According to Lincoln Center's new LCT3 project at its slogan, it takes "New Audiences for New Artists." It also takes new critics, hence the establishment of Theater Talk's New Theater Corps in 2005, a way for up-and-coming theater writers and eager new theatergoers to get exposure to the ever-growing theater scene in New York City. Writers for the New Theater Corps are given the opportunity to immerse themselves in the off-off and off-Broadway theater scene, learning and giving back high-quality reviews at the same time. Driven by a passion and love of the arts, the New Theater Corps aims to identify, support, and grow the arts community, one show and one person at a time.

Friday, June 01, 2007

Don Juan in Chicago

Taking its inspiration from much older works, this modern take on the story of the legendary seducer Don Juan is full of laughs, love, and entertainment.

Reviewed by: Matthew Barbot

In this new twist on the Don Juan legend, the titular Don (Mike Cinquino) is, much like Dr. Faustus, a cloistered alchemist seeking to make a pact with the devil, willing to trade his soul for immortality so that he has the time on Earth to discover the meaning of life. As is so often the case with Faustian deals, however, the snarky demon, Mephistopheles (Stephen Balantzian), has one condition before he grants the request: the heretofore virginal Don must seduce and sleep with a different woman every night for all eternity. Fast forward to the present day, where Don Juan and his similarly bound servant, Leperello (Doug Nyman), reside in a small Chicago apartment, seducing women and avoiding the also-immortal love of the Don’s life, Doña Elvira (Shayna Padovano), for if Don Juan ever sleeps with her again, his contract for immortality is nullified. All the while the two men reflect on and analyze four hundred years of life, sex, love, and the search for meaning, realizing in the end that those four things may all be intimately tied up in one another.

Slap Hugh Grant in the lead role, and it’s a cute idea for a picture.

And yet what makes this play more “Off-Broadway” and less “Hollywood” is the fact that the writer, David Ives, clearly has a deep affection for a much older kind of romantic comedy, and it comes across brilliantly in this play. If the lead characters are from 1599, Ives seems to say, then the play should be written like it’s from 1599 as well. Story-wise, it all plays out like a Shakespearian comedy: a troubled young man is pursued by the woman he’s destined to be with, who does everything in her power to follow him and be with him, even using disguises. The young man’s deadpan servant is also along for the ride, as is a puckish, supernatural being. There are a number of reversals, but everyone ends up with someone they love in the end, happily ever after. Perhaps even more impressive, however, is Ives’ decision to have, like in an Elizabethan play, lovers and supernatural creatures speak in verse, and every character takes joy in wordplay, resulting in the writer, the actors, and the audience seeming to have a sort of fun that comes purely from clever use of language, which is not something seen terribly often anymore. The words, though, are modern, and Ives delights in anachronistic swearing and self-conscious rhyming. (Doña Elvira responds to Don Juan's admission that he's been "carried away" with the simple word, "Continu-ay.")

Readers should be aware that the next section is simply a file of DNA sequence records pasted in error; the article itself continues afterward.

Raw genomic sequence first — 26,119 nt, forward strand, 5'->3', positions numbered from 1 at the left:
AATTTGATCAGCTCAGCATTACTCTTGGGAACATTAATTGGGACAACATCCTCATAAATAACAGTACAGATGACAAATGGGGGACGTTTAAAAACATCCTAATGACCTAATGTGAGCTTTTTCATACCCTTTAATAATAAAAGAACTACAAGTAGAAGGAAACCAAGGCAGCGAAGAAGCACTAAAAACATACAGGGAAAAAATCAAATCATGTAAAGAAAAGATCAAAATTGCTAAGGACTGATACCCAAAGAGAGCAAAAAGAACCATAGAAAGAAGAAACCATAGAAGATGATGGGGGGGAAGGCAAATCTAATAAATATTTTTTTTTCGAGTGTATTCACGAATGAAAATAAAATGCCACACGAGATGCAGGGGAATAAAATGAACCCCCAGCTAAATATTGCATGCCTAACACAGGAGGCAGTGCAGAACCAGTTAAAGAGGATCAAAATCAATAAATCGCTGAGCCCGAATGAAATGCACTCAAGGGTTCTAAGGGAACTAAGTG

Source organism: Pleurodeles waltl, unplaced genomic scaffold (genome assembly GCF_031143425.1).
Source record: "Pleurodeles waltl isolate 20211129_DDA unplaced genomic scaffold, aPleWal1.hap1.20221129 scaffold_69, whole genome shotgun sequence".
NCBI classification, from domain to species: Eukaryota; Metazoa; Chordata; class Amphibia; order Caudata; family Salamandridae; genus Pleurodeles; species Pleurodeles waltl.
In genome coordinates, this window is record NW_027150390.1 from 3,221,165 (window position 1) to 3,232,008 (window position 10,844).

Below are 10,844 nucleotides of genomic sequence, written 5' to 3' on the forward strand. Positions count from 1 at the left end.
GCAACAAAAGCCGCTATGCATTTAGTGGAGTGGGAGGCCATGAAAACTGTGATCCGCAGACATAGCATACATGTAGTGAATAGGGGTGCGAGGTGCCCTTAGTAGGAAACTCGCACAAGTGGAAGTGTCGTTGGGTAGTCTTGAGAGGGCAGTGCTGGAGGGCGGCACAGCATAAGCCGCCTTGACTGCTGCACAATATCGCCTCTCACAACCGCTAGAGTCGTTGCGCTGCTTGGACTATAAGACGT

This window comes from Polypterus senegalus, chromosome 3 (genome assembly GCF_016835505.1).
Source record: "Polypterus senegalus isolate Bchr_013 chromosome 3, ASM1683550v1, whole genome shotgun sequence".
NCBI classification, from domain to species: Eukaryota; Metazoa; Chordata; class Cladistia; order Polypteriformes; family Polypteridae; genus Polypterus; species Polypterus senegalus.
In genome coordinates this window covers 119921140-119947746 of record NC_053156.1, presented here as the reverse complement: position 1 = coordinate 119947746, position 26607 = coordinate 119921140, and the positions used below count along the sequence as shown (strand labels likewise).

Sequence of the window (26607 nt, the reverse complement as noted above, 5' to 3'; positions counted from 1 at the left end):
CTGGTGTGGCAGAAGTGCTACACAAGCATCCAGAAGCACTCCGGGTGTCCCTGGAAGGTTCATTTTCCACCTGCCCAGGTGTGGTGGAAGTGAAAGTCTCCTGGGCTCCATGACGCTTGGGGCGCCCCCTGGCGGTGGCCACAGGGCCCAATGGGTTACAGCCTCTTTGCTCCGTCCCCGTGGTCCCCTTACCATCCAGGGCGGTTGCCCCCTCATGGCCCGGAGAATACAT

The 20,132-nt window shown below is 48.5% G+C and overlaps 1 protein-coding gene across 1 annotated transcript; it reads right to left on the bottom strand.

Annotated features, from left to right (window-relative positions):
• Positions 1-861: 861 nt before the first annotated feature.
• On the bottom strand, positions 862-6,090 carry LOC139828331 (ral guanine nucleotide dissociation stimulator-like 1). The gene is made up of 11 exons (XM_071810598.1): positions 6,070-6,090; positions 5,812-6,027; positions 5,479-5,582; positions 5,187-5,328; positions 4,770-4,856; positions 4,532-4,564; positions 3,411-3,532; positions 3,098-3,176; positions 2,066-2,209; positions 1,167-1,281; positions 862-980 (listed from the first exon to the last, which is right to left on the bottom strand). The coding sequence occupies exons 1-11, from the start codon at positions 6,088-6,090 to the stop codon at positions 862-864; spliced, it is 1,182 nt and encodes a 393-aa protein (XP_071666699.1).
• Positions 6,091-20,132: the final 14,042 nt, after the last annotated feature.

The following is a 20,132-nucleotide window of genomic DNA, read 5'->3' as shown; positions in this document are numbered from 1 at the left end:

The entire cast is strong. Cinquino’s nice-guy looks and attitude make it easy for the audience to sympathize with him and believe that he’s wearied of his charge and his reputation. Padovano is beautiful and very funny, seeming more at home, however, with the play’s comedy than it’s more emotional moments. Balantzian’s unorthodox portrayal of the devil – cheerful, bespectacled and heavyset with thick beard stubble – makes his performance even more believable and sincere, as he’s avoided stereotypes and made the role entirely his own; he's an audience favorite from the moment he enters. The supporting cast are great in their roles, with even the smallest parts getting their time to shine. The show is stolen, however, by Nyman’s Leperello. As was often the case with the Elizabethan comedies this play is based on, the servant character is the one the audience is meant to identify with, a window into the play’s action, and neither of the other immortals on stage fully portray the full range of experience that 400+ years of life would put a person through. Though Leperello is mostly a comic character – and Nyman is hilarious on stage - Nyman is also just as able to portray his loss, his frustration, and his despair.

My one complaint is a nitpicky one: the scene change in the first act, converting a sixteenth century castle into a twenty-first century bachelor pad, takes, at a conservative estimate, five minutes. Five whole minutes, without a curtain, of the stage crew running about in slightly dimmed light, accompanied by unlicensed covers of eighties songs. While the set is great to look at, if an audience has to sit there for that long while a scene change occurs, the set’s not designed as well as it could be.

One of the reasons that long pause was so unbearable, however, was simply because I was so eager to see more of this sweet, witty, well-written show. Don Juan in Chicago is a thoroughly entertaining play, big on laughs and big on heart.

Don Juan in Chicago by David Ives
Directed by Owen M. Smith
Kirk Theater at Theater Row, 410 West 42nd Street
May 26th-June 9th
Tuesday-Friday at 8pm, Saturdays at 2:00 and 8:00, Sundays at 3:00
Tickets: 212-279-4200

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